Summer is high season in the travel industry, but for Vail Resorts (NYSE:MTN), it's largely a time for reflection. Although the ski resort operator has done its best to tap into opportunities to utilize its locations for summer recreational opportunities, it still does almost all of its business during the Northern Hemisphere's winter and early spring months. That makes this time of year a good one to look forward to how the business will do as the days grow shorter and the nights grow colder.

Coming into Thursday's fiscal fourth-quarter financial report, Vail Resorts investors were fully prepared for the typical losses that the company posts in the off-season but wanted a favorable outlook for how the coming season is going to go. Vail didn't really have any big surprises, and it will now be largely up to Mother Nature to decide how well the winter will treat the company.

Farewell to fiscal 2019

Vail Resorts' fiscal fourth-quarter results looked a lot like what we usually see this time of year. Total revenue picked up 15%, to $244 million, which was faster than the 13% growth rate that most of those following the stock had anticipated. Vail's losses amounted to $89.5 million, but the resulting $2.22 loss in per-share terms wasn't as bad as the $2.53 per share that most investors were looking to see.

Red tram over a wooded mountain, with cables stretching to a snow-capped mountain in distance.

Image source: Vail Resorts.

With so little activity during the quarter, Vail spent nearly all of its time talking about full-year results. In the key mountain segment, total lift revenue was higher by 17% from year-ago levels, coming in at $1.03 billion. The company attributed much of that performance to strong sales of its North American season passes, and better weather conditions brought in more non-pass traffic, as well.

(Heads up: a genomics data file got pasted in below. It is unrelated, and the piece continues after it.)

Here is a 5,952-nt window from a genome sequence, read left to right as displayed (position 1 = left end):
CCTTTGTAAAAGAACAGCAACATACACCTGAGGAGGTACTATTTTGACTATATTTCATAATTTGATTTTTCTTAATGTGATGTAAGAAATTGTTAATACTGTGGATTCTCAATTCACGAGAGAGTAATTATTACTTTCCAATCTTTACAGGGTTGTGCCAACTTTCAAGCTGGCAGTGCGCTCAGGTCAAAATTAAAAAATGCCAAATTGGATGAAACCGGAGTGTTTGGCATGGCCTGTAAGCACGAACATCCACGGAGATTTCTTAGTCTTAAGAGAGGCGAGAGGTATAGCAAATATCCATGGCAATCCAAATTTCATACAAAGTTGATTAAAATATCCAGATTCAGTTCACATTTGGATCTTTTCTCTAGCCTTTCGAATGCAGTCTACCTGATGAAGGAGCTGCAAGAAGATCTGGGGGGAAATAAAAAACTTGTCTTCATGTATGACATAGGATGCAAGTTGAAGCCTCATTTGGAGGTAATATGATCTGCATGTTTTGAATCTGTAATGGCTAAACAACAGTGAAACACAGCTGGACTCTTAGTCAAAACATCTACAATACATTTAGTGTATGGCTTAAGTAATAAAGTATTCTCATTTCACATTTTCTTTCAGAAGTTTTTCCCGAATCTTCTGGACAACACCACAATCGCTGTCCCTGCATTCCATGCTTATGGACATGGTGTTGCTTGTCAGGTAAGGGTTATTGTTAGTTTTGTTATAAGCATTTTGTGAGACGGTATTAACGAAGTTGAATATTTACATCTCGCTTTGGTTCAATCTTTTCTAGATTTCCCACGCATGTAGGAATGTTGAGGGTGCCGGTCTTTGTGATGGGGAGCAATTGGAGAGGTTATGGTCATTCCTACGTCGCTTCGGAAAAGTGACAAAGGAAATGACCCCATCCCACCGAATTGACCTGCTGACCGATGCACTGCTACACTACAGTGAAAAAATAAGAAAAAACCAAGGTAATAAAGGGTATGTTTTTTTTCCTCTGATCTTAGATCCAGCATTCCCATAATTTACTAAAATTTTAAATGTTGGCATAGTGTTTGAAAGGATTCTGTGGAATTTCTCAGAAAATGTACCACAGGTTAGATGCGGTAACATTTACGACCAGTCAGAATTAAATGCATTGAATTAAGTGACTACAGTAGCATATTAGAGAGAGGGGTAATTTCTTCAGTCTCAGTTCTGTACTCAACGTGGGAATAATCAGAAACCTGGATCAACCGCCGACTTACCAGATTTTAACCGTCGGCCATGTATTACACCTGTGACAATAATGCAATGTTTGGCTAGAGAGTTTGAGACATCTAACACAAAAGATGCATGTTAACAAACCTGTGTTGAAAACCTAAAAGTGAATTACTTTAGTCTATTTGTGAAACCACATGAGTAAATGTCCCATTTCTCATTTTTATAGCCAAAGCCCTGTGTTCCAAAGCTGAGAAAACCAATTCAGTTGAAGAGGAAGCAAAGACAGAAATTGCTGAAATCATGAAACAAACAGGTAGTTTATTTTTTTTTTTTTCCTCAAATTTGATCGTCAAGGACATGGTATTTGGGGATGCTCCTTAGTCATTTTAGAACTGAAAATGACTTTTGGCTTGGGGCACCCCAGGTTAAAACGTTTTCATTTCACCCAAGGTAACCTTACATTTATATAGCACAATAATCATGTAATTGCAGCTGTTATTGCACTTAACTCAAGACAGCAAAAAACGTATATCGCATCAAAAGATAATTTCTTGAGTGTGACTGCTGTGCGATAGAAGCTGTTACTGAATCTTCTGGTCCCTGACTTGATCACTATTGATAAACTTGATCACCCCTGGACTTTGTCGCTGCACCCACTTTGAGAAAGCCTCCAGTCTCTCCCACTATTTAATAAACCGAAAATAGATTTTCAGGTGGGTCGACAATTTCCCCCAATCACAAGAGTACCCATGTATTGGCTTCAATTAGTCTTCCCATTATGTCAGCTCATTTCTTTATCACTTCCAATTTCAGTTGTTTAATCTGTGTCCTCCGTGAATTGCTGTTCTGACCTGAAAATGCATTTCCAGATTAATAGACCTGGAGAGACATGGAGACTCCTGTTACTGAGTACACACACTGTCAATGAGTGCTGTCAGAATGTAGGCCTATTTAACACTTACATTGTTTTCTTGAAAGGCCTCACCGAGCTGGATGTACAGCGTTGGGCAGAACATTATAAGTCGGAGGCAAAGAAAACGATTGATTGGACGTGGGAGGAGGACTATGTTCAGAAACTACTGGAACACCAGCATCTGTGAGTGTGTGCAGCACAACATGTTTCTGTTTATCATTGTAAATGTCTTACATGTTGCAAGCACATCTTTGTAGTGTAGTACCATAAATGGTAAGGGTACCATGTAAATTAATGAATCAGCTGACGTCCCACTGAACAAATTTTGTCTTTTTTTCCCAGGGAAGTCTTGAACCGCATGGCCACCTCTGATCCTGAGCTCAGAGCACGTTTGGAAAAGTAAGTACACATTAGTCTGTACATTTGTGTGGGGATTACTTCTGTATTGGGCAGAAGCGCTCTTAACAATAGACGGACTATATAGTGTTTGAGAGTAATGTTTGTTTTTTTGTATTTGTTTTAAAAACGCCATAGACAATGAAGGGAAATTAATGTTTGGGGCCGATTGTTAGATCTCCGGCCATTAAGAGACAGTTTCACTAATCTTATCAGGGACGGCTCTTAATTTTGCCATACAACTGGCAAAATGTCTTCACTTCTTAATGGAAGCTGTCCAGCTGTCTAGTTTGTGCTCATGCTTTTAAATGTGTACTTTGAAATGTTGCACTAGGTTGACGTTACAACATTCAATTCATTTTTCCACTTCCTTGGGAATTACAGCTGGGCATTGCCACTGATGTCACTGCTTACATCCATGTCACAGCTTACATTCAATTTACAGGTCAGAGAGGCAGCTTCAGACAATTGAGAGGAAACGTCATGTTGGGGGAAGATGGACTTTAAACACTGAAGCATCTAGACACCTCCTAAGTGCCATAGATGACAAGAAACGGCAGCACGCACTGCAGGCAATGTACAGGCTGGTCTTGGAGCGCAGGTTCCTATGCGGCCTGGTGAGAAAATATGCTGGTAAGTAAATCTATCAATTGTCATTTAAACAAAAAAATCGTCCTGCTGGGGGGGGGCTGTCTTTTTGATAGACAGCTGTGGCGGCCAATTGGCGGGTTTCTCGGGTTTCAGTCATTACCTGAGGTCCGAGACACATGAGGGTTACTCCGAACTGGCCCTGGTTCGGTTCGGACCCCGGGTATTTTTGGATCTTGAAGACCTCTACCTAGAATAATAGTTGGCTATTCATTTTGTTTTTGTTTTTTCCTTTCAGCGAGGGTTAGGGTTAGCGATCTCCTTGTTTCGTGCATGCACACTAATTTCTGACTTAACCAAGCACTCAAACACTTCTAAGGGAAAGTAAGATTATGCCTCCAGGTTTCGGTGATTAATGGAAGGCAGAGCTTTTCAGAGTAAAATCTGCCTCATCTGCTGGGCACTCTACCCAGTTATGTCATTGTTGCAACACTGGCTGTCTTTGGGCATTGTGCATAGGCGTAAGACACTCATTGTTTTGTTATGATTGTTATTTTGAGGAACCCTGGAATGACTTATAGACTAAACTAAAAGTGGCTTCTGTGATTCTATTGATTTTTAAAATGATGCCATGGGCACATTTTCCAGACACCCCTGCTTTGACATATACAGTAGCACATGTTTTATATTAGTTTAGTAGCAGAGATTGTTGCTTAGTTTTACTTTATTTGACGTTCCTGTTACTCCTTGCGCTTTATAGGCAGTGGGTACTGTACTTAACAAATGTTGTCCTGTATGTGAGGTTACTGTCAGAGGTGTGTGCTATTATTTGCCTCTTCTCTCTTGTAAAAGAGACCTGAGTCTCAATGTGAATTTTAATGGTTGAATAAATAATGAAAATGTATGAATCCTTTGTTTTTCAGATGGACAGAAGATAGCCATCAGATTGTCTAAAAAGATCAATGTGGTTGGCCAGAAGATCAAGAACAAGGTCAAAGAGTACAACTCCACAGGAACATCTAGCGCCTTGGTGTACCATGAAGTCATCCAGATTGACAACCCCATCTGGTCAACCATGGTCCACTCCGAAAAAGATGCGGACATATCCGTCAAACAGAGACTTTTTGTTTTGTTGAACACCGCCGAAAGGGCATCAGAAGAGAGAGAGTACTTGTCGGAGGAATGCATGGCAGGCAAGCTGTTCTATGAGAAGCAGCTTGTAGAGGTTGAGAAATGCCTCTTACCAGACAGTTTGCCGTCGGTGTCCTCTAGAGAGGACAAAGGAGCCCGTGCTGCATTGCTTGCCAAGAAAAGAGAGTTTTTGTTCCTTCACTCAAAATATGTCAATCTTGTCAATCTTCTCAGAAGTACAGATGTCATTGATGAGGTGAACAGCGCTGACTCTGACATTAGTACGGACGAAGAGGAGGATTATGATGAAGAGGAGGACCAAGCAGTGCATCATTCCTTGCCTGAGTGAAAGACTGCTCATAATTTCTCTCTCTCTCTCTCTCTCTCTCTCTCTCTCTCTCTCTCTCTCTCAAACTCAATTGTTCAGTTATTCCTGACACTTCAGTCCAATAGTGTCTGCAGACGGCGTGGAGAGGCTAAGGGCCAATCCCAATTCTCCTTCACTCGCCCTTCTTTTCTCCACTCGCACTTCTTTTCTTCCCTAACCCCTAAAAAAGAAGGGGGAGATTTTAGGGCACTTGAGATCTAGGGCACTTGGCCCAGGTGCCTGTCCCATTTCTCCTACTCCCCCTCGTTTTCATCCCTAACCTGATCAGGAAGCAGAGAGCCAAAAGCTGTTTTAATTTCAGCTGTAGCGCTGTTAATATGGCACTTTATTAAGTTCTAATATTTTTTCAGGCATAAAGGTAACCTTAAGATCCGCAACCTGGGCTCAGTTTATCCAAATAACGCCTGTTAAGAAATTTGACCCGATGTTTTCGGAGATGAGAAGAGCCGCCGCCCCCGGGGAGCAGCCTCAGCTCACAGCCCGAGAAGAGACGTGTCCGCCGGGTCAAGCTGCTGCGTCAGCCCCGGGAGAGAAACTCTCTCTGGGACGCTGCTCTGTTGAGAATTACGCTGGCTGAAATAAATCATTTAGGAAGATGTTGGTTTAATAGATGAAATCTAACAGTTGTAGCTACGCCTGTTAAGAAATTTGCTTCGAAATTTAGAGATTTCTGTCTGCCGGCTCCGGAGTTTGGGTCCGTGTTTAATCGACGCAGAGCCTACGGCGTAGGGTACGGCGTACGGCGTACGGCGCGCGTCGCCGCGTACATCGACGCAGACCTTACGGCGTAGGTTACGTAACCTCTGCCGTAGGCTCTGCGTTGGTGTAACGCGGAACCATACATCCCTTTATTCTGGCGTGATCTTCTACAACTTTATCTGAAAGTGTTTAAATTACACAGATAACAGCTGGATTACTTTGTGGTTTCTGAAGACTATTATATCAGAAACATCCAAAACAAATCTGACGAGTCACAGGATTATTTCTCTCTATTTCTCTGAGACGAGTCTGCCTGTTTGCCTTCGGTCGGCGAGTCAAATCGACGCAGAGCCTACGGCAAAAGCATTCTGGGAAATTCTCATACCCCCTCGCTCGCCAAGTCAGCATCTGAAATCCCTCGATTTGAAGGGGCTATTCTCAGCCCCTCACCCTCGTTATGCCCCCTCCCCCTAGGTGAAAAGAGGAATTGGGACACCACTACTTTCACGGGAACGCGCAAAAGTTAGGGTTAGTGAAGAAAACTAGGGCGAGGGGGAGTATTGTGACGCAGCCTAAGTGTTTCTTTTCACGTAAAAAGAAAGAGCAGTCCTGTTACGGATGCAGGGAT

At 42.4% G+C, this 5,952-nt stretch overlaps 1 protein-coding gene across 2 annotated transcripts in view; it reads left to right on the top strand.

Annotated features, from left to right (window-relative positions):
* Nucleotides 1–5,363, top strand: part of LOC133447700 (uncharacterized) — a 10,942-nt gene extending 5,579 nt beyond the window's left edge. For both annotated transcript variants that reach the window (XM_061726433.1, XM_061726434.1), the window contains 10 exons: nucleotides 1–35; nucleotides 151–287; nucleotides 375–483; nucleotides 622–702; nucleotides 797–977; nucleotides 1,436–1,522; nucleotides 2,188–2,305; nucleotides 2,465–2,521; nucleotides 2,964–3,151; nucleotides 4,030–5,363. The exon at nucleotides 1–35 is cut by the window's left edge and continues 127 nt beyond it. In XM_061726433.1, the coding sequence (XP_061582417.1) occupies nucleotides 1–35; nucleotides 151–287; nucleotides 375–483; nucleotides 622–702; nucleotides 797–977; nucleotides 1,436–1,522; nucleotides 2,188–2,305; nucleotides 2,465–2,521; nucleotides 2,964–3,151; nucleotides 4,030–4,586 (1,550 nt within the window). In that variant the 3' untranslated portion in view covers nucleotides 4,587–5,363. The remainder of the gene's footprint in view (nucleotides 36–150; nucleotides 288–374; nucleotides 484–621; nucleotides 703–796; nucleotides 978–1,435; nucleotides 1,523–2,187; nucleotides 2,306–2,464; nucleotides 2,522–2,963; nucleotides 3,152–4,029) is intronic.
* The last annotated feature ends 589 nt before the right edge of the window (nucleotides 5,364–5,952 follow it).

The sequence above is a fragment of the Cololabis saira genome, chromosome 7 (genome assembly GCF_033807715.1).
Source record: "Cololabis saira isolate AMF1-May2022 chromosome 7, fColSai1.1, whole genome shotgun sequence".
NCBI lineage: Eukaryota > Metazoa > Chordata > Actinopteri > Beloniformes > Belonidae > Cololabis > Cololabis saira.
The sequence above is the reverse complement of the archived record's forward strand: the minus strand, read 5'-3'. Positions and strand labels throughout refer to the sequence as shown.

Acquisitions contributed to a roughly 13% rise in both ski school sales and dining revenue, and rentals and retail sales climbed 8% year over year. Although acquisitions lifted operating expenses by 13%, adjusted pre-tax operating earnings for the segment were still up 15% for the year.

All told, though, Vail Resorts had to deal with year-over-year net income declines. Some of the drop was due to one-time tax benefits that Vail had in fiscal 2018, but even after adjusting for that $61 million item, profits eased lower.

CEO Rob Katz was happy with how things went. "After the challenging early season period for destination visitation," Katz said, "our results for the remainder of the year were largely in line with our original expectations." The CEO highlighted the fact that season-pass sales help promote stability even in the face of volatile weather conditions throughout the winter season.

Can Vail get in gear?

Vail talked about a number of initiatives to boost traffic and accelerate its growth. Acquisitions have boosted the size of the company's overall operations, and in Katz's words, "With a strong base of high-end consumers, we are continuing to leverage our growing network of resorts and sophisticated marketing strategies to drive guest spending."

Meanwhile, Vail will soon see the positive impact of its acquisition of Peak Resorts. The deal, which closed earlier this week, will add 17 new ski areas to the Vail line, and Epic Pass products will include access to those areas to boost demand for the season passes.

Pass sales have picked up, with Vail seeing a 14% rise in unit sales and a 15% rise in dollar terms compared to where sales were this time last year. The Northeast U.S. has been particularly promising, now that Vail has Stowe, Okemo, and Mount Sunapee included on Epic Pass lineups. Other pass products are doing well, especially in the specific markets for which they're tailored.

Vail's guidance for fiscal 2020 is encouraging. Net income attributable to Vail of $293 million to $353 million should compare favorably to fiscal 2019's $301 million figure, with total adjusted pre-tax operating earnings of $776 million to $822 million also showing signs of likely growth.

Vail Resorts investors didn't have a huge reaction to the news, and the stock was largely unchanged in after-hours trading following the announcement. Yet after a great fiscal 2019, shareholders hope that Vail will be able to carry its forward momentum into the new season and benefit from some of the same good conditions that prevailed last year.

This article represents the opinion of the writer, who may disagree with the “official” recommendation position of a Motley Fool premium advisory service. We’re motley! Questioning an investing thesis -- even one of our own -- helps us all think critically about investing and make decisions that help us become smarter, happier, and richer.